Settling ponds at the Kealakehe wastewater treatment plant in Kona on the Big Island are popular among a variety of waterfowl. (David Croxford/Civil Beat/2024)

Gentle breezes created small waves in the wastewater ponds.

Below the surface, wastewater in the final settling pond was piped over to a chlorination machine, then pumped under Queen Kaahumanu Highway and to what is called a “disposal percolation basin.” It’s basically a crack in the lava.

From a pipe, chlorinated wastewater can be seen flowing into the pit. From there then it drains into ground water and ultimately the ocean.

The process bothers people like Mike Nakachi, a boater and Native Hawaiian cultural practitioner who regularly uses the harbor and the ocean.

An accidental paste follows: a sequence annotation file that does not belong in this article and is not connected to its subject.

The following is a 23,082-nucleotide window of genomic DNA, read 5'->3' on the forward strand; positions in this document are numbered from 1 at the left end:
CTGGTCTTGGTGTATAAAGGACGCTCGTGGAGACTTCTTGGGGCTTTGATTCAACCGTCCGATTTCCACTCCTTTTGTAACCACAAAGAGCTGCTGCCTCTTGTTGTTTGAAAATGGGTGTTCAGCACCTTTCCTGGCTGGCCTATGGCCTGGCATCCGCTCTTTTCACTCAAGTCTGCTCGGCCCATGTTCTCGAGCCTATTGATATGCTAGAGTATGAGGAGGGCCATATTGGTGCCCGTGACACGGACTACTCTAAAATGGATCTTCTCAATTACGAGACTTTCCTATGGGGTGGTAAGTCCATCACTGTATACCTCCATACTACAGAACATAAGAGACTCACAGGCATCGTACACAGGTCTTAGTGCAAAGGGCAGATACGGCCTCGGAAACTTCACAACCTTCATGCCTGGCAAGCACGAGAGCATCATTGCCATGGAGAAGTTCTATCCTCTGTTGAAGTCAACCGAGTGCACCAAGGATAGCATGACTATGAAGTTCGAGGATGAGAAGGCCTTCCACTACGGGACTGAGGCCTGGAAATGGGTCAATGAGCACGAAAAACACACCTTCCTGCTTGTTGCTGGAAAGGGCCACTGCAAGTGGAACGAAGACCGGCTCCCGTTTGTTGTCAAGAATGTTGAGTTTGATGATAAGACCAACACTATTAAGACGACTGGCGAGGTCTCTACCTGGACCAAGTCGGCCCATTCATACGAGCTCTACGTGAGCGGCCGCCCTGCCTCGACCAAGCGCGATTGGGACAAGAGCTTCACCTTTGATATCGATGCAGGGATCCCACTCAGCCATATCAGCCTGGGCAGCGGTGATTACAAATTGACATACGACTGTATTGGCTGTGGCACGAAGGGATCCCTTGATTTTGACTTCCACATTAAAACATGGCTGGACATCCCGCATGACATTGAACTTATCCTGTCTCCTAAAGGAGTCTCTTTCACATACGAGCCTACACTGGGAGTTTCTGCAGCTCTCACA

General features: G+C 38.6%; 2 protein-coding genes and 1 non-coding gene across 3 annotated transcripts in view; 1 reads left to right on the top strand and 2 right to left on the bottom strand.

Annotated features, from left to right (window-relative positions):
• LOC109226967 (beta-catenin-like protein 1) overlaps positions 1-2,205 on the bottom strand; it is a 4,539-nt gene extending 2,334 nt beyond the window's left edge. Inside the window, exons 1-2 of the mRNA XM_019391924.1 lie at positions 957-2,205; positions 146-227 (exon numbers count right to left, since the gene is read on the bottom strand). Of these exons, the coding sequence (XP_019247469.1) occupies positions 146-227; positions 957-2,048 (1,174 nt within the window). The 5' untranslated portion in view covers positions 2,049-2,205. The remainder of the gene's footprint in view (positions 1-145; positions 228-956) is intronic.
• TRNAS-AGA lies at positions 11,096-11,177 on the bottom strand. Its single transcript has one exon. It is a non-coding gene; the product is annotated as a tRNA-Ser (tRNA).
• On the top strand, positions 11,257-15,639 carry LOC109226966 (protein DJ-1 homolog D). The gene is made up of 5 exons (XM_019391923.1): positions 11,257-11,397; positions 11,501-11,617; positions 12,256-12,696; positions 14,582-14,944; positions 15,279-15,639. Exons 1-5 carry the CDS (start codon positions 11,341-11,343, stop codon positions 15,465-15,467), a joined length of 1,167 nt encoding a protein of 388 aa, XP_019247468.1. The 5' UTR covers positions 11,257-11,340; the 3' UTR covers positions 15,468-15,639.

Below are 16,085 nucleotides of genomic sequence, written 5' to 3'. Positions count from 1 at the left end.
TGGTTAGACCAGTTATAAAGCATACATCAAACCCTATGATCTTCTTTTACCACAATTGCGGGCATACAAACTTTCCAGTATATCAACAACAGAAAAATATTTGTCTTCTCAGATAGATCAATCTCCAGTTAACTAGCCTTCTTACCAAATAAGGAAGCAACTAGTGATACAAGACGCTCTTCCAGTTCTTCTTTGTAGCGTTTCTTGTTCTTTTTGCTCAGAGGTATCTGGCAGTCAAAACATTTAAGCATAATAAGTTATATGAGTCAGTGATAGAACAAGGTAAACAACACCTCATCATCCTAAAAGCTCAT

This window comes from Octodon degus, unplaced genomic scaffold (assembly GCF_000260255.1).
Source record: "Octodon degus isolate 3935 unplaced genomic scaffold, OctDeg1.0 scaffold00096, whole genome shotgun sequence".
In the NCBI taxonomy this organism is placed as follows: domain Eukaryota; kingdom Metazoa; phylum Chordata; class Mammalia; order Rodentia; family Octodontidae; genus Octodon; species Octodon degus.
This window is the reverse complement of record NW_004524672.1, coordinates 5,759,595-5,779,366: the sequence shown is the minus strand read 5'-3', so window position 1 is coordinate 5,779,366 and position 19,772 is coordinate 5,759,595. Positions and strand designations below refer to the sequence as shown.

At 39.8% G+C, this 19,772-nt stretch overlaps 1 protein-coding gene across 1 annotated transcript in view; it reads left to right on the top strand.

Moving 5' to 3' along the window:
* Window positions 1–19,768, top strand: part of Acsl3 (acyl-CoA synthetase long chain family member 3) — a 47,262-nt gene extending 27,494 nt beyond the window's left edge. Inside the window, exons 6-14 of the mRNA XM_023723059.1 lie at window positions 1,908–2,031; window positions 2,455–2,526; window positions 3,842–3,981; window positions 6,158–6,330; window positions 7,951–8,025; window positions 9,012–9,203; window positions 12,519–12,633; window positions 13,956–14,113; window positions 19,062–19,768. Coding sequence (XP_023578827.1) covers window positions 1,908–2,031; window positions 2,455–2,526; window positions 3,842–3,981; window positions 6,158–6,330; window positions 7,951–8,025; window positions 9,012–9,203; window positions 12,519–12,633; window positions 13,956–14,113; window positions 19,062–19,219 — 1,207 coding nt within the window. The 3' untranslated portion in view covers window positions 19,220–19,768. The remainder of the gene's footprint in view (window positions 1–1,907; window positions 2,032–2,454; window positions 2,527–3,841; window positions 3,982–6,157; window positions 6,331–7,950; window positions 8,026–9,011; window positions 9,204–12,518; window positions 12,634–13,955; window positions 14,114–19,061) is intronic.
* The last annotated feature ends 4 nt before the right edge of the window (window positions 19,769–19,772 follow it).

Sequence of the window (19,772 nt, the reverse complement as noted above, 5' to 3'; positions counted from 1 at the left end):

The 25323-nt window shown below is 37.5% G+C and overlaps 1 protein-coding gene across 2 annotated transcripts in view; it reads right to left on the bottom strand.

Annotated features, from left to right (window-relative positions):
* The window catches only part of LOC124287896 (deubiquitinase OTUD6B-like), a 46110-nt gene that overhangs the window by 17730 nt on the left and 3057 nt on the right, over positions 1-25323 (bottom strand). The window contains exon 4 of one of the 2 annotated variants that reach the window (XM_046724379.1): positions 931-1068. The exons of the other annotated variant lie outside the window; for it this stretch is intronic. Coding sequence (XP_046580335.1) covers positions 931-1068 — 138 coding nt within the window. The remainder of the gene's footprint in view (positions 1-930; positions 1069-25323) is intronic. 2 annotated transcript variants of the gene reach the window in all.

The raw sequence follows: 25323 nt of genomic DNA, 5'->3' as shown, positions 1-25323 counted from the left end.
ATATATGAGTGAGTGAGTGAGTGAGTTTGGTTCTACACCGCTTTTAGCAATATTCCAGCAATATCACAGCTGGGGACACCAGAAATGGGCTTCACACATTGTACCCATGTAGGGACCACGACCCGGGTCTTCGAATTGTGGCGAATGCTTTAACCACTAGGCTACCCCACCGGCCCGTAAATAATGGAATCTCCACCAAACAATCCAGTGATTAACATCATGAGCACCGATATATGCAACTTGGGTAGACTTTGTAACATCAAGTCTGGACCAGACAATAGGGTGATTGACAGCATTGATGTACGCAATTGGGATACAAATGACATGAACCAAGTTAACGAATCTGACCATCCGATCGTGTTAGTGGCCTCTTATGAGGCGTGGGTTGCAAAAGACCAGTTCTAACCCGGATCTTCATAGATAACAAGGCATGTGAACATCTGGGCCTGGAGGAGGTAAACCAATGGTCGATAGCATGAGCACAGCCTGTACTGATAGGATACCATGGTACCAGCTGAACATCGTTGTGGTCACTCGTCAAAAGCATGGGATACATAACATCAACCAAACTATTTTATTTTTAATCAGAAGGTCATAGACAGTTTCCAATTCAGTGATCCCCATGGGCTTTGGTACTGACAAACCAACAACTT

Native Hawaiian cultural practitioner Mike Nakachi is concerned about the safety of the water in and around Honokohau Harbor. (David Croxford/Civil Beat/2024)

Nakachi says the waste is harming marine life and exposing paddlers and other ocean users to harmful conditions like skin rashes and staph infections.

“After you go in the water, you’re using the Dawn soap. You’re washing yourself off, just to be safe. And that’s just the tip of the iceberg,” Nakashi said in an interview at the harbor.

The public interest law firm Earthjustice filed suit against Hawaii County on Sept. 25 on behalf of Hui Malama Honokohau, which is made up of Native Hawaiian cultural practitioners, paddlers, people who fish and other ocean users.

Wastewater that enters the plant from a gravity drain runs through a filtering process (center tower) to eliminate things like sand, grit and disposable wipes. The remains are fed to the white hopper on the left then disposed of in a landfill. (David Croxford/Civil Beat/2024)